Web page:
Strategizing for peace: approaches to global security in crisis and war 1933-1953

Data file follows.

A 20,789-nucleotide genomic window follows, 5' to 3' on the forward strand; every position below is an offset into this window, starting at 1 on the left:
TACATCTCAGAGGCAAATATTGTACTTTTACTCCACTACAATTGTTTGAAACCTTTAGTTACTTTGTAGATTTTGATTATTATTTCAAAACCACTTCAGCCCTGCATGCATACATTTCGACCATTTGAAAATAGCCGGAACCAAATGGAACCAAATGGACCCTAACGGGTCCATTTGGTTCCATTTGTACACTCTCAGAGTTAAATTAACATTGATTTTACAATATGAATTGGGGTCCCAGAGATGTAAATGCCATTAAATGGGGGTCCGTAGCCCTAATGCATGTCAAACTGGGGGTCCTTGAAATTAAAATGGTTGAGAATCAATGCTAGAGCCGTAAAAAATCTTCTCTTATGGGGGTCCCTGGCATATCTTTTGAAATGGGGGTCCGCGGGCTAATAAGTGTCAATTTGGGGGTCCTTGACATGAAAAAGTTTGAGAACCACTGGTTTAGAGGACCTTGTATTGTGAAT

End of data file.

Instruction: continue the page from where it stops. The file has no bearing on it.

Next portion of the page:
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In this dissertation I examine the evolution of two international relations theories during the years 1933 - 1953. I investigate how the concepts of power balancing and collective security developed in the United States and Great Britain during this period with a focus on academic and foreign policy elites. In addition to analyzing trends in thinking about these two ideas, I also discuss whether the academic debate that occurred during the middle twentieth century can inform modem perspectives on collective security and power balancing. The majority of sources used in this study are drawn from the realm of academia and respected contemporary analysts of foreign policy. The individuals examined feature E.H. Carr, Norman Angell, and Harold Nicolson ofthe United Kingdom and Walter Lippmann, Hans J. Morgenthau, and George Kennan ofthe United States. The dissertation proceeds along chronological lines, dividing the years upon which it focuses into interwar and postwar phases as a means of assessing the impact of the Second World War on the development ofthe theories in question. It demonstrates that during the 1930s, discussion of security paradigms proved strongest in Britain, with the debate in the United States remaining focused largely on isolationism. American policy analysts underwent a dramatic shift in focus as a result of their country's entry into the war, and joined their British counterparts in an intense discussion of how best to organize international security in the years following 1941. In this study I demonstrate that collective security and power balancing, despite interpretations that depict them as contradictory ideals, underwent simultaneous development throughout the middle twentieth century. Furthermore, the sources included in this work indicate that certain influential individuals advocated the two concepts simultaneously. As a result, I conclude that the debate during the period in question demonstrates that collective security and power balancing form only pieces of a wider argument on how best to secure other political ends, and that they can serve as complimentary rather than contradictory approaches to achieving international security and global stability.
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